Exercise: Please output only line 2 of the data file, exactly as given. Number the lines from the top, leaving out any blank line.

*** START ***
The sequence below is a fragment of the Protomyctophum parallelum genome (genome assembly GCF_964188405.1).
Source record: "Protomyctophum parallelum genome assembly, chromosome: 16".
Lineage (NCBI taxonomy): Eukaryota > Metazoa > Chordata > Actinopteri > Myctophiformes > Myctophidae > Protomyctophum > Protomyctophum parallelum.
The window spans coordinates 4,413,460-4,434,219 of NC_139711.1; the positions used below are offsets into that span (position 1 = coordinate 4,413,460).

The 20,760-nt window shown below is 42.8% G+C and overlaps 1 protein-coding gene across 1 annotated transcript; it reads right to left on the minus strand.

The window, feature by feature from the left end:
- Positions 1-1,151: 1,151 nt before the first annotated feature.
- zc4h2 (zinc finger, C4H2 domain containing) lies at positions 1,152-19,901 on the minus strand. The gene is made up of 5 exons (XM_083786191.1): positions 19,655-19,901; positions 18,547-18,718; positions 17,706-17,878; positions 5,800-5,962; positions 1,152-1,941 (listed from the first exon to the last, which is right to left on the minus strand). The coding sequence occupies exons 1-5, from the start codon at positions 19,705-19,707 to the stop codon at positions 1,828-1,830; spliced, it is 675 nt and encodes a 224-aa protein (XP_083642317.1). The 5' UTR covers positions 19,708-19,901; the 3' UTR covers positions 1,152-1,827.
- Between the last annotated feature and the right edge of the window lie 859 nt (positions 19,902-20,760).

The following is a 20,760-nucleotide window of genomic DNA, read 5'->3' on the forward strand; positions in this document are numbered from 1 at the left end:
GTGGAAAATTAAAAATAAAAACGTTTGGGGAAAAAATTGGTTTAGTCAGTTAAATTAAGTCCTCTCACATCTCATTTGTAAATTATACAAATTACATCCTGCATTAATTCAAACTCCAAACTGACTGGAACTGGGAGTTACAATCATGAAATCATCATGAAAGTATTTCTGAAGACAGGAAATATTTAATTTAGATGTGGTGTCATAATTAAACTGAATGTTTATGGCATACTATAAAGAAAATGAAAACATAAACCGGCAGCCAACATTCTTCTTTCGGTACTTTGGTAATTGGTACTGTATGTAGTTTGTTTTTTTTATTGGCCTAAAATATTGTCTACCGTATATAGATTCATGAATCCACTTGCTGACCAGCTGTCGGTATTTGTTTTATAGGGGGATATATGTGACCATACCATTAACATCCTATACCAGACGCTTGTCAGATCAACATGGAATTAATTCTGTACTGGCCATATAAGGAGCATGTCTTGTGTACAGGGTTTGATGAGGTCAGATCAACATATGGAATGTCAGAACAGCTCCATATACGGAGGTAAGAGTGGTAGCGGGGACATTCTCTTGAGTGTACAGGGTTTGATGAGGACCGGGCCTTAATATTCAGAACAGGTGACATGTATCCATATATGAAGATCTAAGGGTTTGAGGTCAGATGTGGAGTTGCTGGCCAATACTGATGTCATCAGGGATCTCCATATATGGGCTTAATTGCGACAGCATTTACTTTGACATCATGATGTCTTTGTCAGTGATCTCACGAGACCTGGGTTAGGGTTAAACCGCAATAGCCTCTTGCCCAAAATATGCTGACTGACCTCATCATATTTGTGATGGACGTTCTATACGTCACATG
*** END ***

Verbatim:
Source record: "Protomyctophum parallelum genome assembly, chromosome: 16".